Jean M. Smolen, Ph.D.

Associate Professor, Director, Environmental Science Program
Disciplines Taught: Chemistry, Environmental and Sustainability Studies, Environmental Science
Office: Science Center 420
Phone: (610) 660-1785
Fax: (610) 660-1783

I attended Chatham College in Pittsburgh PA.  While enrolled at Chatham, I completed an internship in the Molecular Sciences Research Center at the Pacific Northwest National Lab in Richland WA.  I graduated with a B.S. in Chemistry from Chatham College in 1990.

I conducted my graduate research under the supervision of Dr. Alan T. Stone in the Department of Geography and Environmental Engineering at the Johns Hopkins University in Baltimore MD.  I completed my thesis "The influence of dissolved metal ions and metal-containing surfaces on the hydrolysis of phosphoro(thio)nate ester pesticides" and was awarded the Ph.D. in 1996.

After completing my studies at Johns Hopkins, I was awarded a Post-doctoral Research Associateship by the National Research Council.  I worked at the Environmental Protection Agency Ecosystems Research Laboratory in Athens GA with Dr. Eric J. Weber examining the fate of reducible organic compounds in reducing sediments from local water bodies. 

I accepted a position in the Chemistry Department at Saint Joseph's University in 1998 and was promoted to associate professor in 2004.  Since joining the department I have taught General Chemistry, General Chemistry Laboratory, and Analytical Chemistry.  I also coordinate the General Chemistry Laboratory Curriculum.  In 2008, I became director of the Environmental Science Program at Saint Joseph's University.  I teach Environmental Chemistry and Exploring the Earth as part of this program that includes a Minor in Environmental and Sustainability Studies. 



B.S. Chatham College (1990)

Ph.D. The Johns Hopkins University (1996)

Courses Taught


General Chemistry I and II          

General Chemistry Laboratory I and II

Environmental Chemistry

Analytical Chemistry

The Environment

Exploring the Earth


Selected Publications

 *indicates undergraduate authors

Johnson, R.L., Anschutz, A.J., Smolen, J.M., Simcik, M.F. and Penn, R.L. (2007) "The Adsorption of Perfluorooctane Sulfonate onto Sand, Clay, and Iron Oxide Surfaces," J. Chem. Eng. Data. 52, 1165-1170.

Smolen, J.M., McLaughlin, M.A.*, McNevin, M.J.*, Haberle A.*, and Swantek, S.* (2003) "Reductive dissolution of Goethite and the Subsequent Transformation of 4-Cyanonitrobenzene: Role of Ascorbic Acid and pH," Aquatic Sciences, 65, 308-315.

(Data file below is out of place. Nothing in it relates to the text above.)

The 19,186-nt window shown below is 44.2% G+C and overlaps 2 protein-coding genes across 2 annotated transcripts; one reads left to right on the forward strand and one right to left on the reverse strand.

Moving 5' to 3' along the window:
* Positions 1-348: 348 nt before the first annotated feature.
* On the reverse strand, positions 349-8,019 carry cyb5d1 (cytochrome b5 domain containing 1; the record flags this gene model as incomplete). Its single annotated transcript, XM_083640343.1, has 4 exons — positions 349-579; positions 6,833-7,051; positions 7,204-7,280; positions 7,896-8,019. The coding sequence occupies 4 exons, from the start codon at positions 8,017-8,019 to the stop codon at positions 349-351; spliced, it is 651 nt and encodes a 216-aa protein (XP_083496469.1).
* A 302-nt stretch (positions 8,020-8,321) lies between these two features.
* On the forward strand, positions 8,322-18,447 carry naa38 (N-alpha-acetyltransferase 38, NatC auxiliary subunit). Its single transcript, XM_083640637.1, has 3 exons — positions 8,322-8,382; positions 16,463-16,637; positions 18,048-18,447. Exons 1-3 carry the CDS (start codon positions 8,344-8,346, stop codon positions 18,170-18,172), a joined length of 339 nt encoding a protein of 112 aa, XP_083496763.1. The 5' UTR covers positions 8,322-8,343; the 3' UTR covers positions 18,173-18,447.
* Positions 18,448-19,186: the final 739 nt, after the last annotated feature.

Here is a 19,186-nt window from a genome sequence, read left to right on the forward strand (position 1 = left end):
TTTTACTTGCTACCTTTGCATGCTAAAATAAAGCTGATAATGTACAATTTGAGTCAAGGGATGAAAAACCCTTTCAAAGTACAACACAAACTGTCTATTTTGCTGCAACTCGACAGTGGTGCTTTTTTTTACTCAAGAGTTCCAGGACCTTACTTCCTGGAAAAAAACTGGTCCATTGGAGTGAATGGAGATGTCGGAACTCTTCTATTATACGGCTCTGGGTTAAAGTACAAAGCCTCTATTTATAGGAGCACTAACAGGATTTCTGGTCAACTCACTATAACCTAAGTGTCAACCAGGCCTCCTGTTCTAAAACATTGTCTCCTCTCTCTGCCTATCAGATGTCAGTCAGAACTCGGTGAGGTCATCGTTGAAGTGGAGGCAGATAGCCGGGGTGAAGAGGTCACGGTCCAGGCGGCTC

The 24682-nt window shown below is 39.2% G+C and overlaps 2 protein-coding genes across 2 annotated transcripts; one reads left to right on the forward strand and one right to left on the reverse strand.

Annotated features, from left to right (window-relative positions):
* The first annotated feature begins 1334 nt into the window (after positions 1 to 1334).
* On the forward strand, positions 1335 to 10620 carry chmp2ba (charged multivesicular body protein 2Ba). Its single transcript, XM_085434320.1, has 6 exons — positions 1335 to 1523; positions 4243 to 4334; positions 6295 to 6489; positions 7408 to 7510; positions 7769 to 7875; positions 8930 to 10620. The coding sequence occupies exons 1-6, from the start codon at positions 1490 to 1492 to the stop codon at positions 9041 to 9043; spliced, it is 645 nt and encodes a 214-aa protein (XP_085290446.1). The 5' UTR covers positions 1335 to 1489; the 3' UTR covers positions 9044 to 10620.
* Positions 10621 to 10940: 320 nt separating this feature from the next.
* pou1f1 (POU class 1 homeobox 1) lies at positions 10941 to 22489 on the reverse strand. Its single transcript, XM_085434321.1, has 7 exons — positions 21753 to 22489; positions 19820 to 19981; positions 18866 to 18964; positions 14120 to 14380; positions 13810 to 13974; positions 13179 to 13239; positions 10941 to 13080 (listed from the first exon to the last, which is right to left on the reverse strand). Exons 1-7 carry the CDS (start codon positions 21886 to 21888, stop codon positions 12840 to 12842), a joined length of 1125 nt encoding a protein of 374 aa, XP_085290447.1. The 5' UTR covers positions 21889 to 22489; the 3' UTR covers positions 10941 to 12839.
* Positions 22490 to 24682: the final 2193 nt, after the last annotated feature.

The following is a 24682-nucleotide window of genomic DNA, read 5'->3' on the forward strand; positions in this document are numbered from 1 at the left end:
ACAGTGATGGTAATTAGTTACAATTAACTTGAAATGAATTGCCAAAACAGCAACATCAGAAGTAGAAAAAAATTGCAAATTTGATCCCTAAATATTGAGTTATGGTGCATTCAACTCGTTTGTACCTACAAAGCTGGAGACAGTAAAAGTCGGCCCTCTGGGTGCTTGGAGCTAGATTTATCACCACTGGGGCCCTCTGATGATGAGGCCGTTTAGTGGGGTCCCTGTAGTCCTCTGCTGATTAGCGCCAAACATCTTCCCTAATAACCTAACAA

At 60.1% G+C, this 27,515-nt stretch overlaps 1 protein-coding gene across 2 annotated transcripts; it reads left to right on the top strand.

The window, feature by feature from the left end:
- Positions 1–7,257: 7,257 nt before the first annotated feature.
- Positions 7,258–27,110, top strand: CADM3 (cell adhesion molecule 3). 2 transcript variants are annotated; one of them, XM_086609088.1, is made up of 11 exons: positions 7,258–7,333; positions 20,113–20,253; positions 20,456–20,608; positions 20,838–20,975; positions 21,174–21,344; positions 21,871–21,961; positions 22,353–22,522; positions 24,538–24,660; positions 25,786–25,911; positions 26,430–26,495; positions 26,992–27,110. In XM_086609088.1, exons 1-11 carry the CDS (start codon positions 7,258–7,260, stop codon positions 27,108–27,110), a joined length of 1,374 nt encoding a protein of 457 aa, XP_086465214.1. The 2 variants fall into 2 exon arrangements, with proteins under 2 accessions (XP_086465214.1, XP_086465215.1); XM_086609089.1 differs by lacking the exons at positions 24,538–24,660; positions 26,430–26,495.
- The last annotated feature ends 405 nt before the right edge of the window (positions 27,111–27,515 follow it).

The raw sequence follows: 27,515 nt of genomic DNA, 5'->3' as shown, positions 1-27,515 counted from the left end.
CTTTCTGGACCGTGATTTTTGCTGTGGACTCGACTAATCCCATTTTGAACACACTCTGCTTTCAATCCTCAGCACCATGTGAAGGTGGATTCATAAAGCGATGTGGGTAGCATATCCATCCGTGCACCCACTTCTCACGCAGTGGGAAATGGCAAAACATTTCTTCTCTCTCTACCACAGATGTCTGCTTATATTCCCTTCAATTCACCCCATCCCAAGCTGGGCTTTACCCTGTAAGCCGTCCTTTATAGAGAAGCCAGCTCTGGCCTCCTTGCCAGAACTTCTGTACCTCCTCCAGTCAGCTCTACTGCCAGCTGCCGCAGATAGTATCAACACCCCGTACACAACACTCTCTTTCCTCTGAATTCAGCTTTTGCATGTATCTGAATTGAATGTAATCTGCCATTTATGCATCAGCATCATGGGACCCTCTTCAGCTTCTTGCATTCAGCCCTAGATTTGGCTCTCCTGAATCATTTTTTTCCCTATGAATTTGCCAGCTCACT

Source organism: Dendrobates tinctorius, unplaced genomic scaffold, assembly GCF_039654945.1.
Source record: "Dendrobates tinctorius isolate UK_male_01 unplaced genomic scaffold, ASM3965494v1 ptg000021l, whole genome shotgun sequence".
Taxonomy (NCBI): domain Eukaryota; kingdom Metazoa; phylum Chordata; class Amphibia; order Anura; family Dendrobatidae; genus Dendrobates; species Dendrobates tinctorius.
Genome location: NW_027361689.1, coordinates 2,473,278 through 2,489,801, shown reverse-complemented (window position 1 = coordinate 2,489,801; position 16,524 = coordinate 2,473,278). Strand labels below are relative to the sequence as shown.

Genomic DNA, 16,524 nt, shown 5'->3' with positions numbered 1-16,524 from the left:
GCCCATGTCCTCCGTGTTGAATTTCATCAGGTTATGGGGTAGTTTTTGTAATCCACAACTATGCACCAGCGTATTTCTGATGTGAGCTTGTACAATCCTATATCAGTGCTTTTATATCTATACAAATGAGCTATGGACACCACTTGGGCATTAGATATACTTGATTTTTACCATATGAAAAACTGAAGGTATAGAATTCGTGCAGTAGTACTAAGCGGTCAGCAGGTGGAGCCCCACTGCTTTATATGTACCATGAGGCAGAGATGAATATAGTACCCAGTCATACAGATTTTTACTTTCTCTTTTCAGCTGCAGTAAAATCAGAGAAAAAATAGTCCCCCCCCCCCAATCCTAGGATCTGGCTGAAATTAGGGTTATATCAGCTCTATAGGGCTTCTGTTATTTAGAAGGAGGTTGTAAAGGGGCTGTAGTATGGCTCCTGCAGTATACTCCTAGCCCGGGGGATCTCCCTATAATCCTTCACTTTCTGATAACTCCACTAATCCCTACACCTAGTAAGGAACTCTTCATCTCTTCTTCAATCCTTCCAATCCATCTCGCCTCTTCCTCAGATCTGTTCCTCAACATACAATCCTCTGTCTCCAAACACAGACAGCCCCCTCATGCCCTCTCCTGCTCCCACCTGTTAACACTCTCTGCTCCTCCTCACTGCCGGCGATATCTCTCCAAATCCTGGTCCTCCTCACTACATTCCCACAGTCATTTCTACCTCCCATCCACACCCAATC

Smolen, J.M., Weber, E.J., and Tratnyek, P.G. (1999) "Molecular Probe Techniques for the Identification of Reductants in Sediments: Evidence for Reduction of 2-Chloro-acetophenone by Hydride Transfer," Environ. Sci. Technol., 33, 440-445.

Smolen, J.M. and Stone, A.T. (1998) "Metal (Hydr)oxide Surface-Catalyzed Hydrolysis of Chlorpyrifos-Methyl, Chlorpyrifos-Methyl Oxon, and Paraoxon," Soil Sci. Soc. Am. J., 62, 636-643. 

Smolen, J.M. and Stone, A.T. (1998) "Organophosphorus Ester Hydrolysis Catalyzed by Dissolved Metals and Metal-Containing Surfaces," In: "Soil Chemistry and Ecosystem Health," Soil Science Society of America Special Publication, P.M. Huang, Edit.

Smolen, J.M. and Stone, A.T. (1997) "Divalent Metal Ion-Catalyzed Hydrolysis of Phosphorothionate Ester Pesticides and Their Corresponding Oxonates," Environ. Sci. Technol., 31, 1664-1673.

Stone, A.T., Torrents, A., Smolen, J., Vasudevan, D., and Hadley, J. (1993) "Adsorption Of Organic Compounds Possessing Ligand Donor Groups at the Oxide/Water Interface," Environ. Sci. Technol., 27, 895-909.



My research program focuses on understanding the fate of complex organic molecules in the natural environment. Many organic pollutants are degraded via chemical processes influenced by chemical (organic and inorganic) species.  Ongoing projects in our lab seek to contribute to the vast effort underway to identify the constituents of natural sediments and aqueous environments that contribute to or can accelerate the degradation of organic pollutants. The goal of this work is to construct a chemical model of the natural environment that evaluates whether the presence of naturally-occurring chemical constituents, such as natural organic matter and organic acids, contribute to the abiotic reduction of organic pollutants through the generation of ferrous iron from ferric hydroxides or through the generation of other effective reductants.

These research projects have had a significant impact on student learning and experience. With some guidance, my research students are able to design specific experiments that will generate the data that is necessary to better quantify our experimental systems.  The students are exposed to analytical equipment and techniques that they will encounter in industry and academic labs including liquid chromatography, gas chromatography, atomic absorption spectroscopy and ultraviolet/visible spectrophotometry.  I have advised 16 undergraduate chemistry majors in my research laboratory, many of which have gone on to graduate school in chemistry.

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